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Motorists cautioned to slow down for turtles on coastal Route 1

terrapin_road.jpg
Photo courtesy: Center for Inland Bays
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Diamondback Terrapin about to cross Route 1

 

If you’re driving along the coast in the next couple months you might want to take a cue from a turtle and slow it down.

 

Nesting terrapin turtles are currently crossing the highway from Delaware’s inland bays to lay eggs on its sandy beach dunes. 

Conservationists are urging drivers to use extra caution when driving on Route 1 between Dewey Beach and Fenwick Island.     

 

More than 100 nesting terrapins are killed each year by motorists, according to Chris Bason,  executive director of Delaware’s Center for the Inland Bays.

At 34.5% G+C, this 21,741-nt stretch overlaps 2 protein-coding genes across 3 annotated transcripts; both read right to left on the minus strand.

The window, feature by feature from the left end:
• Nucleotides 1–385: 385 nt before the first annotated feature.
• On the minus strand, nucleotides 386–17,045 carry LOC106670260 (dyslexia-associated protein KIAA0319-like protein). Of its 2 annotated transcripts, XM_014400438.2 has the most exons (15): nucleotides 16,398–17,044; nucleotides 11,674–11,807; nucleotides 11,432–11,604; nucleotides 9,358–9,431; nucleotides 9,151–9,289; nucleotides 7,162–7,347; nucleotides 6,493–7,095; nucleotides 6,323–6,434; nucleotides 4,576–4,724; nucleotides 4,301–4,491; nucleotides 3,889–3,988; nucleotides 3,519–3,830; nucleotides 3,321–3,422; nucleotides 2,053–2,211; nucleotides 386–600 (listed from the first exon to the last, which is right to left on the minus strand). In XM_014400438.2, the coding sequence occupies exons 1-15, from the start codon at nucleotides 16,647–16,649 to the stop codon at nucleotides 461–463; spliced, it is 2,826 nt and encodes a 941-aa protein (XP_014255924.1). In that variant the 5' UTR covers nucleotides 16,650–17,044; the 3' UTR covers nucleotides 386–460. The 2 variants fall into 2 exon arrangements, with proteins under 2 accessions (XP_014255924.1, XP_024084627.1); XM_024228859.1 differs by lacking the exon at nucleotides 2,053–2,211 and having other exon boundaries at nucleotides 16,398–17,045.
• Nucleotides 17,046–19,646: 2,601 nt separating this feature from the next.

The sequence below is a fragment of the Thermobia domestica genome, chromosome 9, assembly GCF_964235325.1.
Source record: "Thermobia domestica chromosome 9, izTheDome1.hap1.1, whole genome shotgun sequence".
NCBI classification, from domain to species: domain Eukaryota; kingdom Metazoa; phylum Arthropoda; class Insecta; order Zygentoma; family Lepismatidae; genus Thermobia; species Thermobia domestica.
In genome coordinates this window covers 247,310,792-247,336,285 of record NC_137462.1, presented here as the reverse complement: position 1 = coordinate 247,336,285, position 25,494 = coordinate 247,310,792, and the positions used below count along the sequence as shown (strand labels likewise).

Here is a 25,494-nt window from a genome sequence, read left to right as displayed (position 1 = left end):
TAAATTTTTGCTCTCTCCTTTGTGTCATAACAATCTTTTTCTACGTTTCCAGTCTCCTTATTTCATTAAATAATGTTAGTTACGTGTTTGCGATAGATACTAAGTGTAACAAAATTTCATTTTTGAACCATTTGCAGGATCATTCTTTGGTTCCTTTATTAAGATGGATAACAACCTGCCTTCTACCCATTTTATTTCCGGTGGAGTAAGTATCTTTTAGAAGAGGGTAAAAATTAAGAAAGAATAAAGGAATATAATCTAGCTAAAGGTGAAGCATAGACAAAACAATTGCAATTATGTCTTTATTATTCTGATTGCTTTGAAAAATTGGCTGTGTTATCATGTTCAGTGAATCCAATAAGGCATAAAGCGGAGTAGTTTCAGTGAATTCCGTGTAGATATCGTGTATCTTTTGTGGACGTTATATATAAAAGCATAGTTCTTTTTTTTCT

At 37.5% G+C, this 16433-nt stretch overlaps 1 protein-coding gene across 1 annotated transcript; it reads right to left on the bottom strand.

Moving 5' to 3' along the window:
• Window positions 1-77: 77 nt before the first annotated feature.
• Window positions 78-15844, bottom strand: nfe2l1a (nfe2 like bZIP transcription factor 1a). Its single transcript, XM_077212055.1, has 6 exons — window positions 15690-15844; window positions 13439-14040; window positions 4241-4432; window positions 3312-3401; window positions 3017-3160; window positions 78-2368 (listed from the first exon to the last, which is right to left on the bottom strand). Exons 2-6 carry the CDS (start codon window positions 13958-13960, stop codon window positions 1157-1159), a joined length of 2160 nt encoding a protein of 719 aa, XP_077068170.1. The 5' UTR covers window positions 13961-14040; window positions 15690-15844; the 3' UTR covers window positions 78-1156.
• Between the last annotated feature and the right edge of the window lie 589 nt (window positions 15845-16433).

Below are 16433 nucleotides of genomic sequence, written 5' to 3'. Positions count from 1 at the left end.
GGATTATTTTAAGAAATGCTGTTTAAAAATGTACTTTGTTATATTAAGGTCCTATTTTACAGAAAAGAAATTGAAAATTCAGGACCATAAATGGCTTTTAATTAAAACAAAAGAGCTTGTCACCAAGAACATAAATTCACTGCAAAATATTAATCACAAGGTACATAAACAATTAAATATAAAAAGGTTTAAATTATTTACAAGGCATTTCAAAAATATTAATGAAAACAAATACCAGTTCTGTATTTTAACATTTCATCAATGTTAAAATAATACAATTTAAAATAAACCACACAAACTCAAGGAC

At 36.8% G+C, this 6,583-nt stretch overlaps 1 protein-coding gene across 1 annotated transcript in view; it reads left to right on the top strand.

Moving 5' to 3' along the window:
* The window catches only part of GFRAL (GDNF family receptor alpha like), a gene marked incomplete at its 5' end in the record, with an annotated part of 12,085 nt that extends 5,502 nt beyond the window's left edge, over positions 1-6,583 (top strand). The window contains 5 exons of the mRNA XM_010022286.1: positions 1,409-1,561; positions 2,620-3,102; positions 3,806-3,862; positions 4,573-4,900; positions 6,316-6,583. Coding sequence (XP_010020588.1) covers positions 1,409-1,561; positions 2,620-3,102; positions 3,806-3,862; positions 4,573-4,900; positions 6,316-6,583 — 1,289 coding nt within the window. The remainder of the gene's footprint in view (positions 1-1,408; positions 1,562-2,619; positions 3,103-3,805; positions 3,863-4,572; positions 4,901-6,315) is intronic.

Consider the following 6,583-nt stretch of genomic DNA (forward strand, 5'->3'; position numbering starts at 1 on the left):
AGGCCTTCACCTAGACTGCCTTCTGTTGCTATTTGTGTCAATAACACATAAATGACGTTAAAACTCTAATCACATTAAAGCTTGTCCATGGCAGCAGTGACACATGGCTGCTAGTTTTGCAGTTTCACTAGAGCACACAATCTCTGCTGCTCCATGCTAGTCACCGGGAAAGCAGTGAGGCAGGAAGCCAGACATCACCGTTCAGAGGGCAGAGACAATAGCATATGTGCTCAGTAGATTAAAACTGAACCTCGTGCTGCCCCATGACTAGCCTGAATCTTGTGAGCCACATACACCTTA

These turtles can live for 25 years so the death of one female terrapin can prevent multiple generations from being born.  

 

It’s okay to help a turtle if you can do it safely, according to Bason.    

“If you see a turtle heading towards the dunes you can pick up that turtle and take it over across the highway to where it’s going in the dunes,” he said.

 

Terrapins are a species of concern in Delaware. It’s unclear how many of the turtles are in the state, but it’s clear their numbers are declining.

Coastal development has also affected the turtle’s population by encroaching on its habitat.  

The turtles will be crossing the highway through July.

 

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